Sure, pets can be cute but don’t let them blow your sale!

When it’s time to sell a home, pet owners have a few extra tasks on their plate. Moving is not only stressful for pets, but pets can also cause issues throughout the selling process. Since many homebuyers view pets as an indicator of damage and odor in a home, sellers should stage their home so it’s not obvious they own pets. These four steps explain how.

Eliminate Odors

Whether you own a dog, cat or another animal, your house likely has a hint of pet odor. Before scheduling a cleaning, use a UV light to find old urine stains on carpet and upholstery, then apply an enzyme cleaner to spot-treat stains. If you have litter boxes, empty and scrub them before refilling. If the box is scratched up, replace it. Scratches in plastic are havens for odor-causing bacteria.

Outside, The Nest recommends cleaning up dog waste and spraying areas that smell like urine with a hose to dilute odors. If your pet has sprayed urine on hard surfaces, scrub the surface with soap and water before rinsing. While your home is on the market, use walks as bathroom breaks to minimize new messes in the yard.

Sometimes it’s the pet itself that’s the source of odor. Brush and bathe dogs, including cleaning ears and brushing teeth, and wash or replace pet bedding and toys to eliminate the dreaded dog smell.

Keep It Clean

Between shedding, drooling, and dirty paws, pets can do a number on a home’s cleanliness. The easiest way to get it clean is to pay for a professional home cleaning, including carpet and upholstery cleaning. However, if you’re the do-it-yourself type, take a methodical approach to cleaning so you don’t miss anything. Tackle one room at a time, following Living Well Spending Less’ top-to-bottom approach that starts with dusting ceiling fans and door frames and ends with flooring and baseboards. Don’t forget to wash the interior of closets and cupboards, as pet fur and dander can accumulate in these areas.

Once your home is clean, the challenge is keeping it clean until it’s sold. To minimize daily vacuuming, sweeping, and dusting, designate certain rooms off-limits for pets, use slipcovers and area rugs to minimize messes in rooms pets are allowed in, and brush and wipe down pets before bringing them indoors.

Fix Damage

If your pet has a destructive streak, add household repairs to your to-do list. Examine baseboards and door trim for signs of gnawing, doors and floors for scratches and the backyard for holes and damaged plantings.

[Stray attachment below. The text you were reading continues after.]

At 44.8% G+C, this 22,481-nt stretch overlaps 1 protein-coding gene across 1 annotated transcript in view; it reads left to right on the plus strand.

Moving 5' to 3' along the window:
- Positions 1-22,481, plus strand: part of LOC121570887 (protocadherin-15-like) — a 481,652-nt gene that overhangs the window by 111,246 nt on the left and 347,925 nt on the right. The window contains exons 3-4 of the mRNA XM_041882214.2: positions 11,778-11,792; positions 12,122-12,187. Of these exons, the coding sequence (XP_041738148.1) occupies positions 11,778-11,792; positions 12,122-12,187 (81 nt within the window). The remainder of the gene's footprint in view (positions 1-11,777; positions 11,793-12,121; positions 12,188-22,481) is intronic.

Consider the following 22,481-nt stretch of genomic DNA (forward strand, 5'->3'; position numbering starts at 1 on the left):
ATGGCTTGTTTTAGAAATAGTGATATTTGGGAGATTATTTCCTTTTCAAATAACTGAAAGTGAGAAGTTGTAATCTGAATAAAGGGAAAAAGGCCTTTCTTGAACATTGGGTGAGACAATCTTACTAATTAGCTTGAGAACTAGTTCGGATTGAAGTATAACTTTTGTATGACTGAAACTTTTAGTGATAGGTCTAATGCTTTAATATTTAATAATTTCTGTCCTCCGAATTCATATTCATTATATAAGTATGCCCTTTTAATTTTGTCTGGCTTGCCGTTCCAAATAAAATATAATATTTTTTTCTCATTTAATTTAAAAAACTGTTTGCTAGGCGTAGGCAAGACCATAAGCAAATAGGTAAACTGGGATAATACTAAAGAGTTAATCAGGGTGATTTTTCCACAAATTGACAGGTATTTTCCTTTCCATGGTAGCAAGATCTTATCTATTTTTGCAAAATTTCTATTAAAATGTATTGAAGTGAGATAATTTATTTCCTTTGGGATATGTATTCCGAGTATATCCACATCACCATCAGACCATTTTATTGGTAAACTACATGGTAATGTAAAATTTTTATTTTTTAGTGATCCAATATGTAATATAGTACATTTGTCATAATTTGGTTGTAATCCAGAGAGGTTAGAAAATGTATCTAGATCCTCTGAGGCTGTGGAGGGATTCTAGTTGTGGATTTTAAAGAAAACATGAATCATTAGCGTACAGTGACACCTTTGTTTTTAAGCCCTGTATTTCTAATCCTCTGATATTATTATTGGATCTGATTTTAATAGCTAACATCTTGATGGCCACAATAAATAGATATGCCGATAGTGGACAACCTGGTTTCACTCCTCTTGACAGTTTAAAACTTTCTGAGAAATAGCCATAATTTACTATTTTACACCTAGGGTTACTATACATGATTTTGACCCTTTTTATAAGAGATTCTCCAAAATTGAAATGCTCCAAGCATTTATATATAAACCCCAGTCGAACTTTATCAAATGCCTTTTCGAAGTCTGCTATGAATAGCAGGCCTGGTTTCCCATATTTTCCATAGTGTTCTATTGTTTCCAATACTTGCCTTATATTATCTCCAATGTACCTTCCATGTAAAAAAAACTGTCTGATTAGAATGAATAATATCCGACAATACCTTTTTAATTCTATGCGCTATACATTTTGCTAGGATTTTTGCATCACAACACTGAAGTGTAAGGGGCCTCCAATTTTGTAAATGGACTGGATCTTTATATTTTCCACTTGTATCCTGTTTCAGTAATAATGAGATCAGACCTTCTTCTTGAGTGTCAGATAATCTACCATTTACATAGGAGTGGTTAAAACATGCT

Holes in the lawn and light scratches in flooring are easy for homeowners to fix themselves. You may be able to repair light scratches in wooden trim with sandpaper, wood filler and paint, but deep gashes call for replacing trim with the help of a handyman.

Board Pets

If pets remain in the home, they’ll continue to create messes and odors. If possible, board pets with a friend or family member while your house is on the market. If that’s not an option, you can try to arrange boarding on days when showings are scheduled. In addition to getting pets out of the house, pack up pet items like litter boxes, beds, leashes and toys so interested buyers don’t spot signs of pets when viewing your home. And, of course, never bring pets when viewing homes in the area that you’re interested in buying. Other sellers have worked hard to get their homes show-ready and pet visitors bring unwanted mess and distraction.

Not everyone agrees on the value of home staging but for homeowners with pets, it’s a necessity. A home that shows signs of pet damage will turn buyers away and lead to offers that fall short of Knoxville’s average listing priceof $225,000.

The bright side of cleaning old pet stains and fixing up flooring? You’ll know what damages to look out for when shopping for your own new home.

This article is a guest post provided by Medina at DogEtiquette.info

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Shawn Swisher

Shawn is an Affiliate Broker with Realty Executives Associates in Knoxville, Tennessee. If you need help buying or selling a home in Knoxville or the surrounding area, just ask Shawn!
Shawn Swisher
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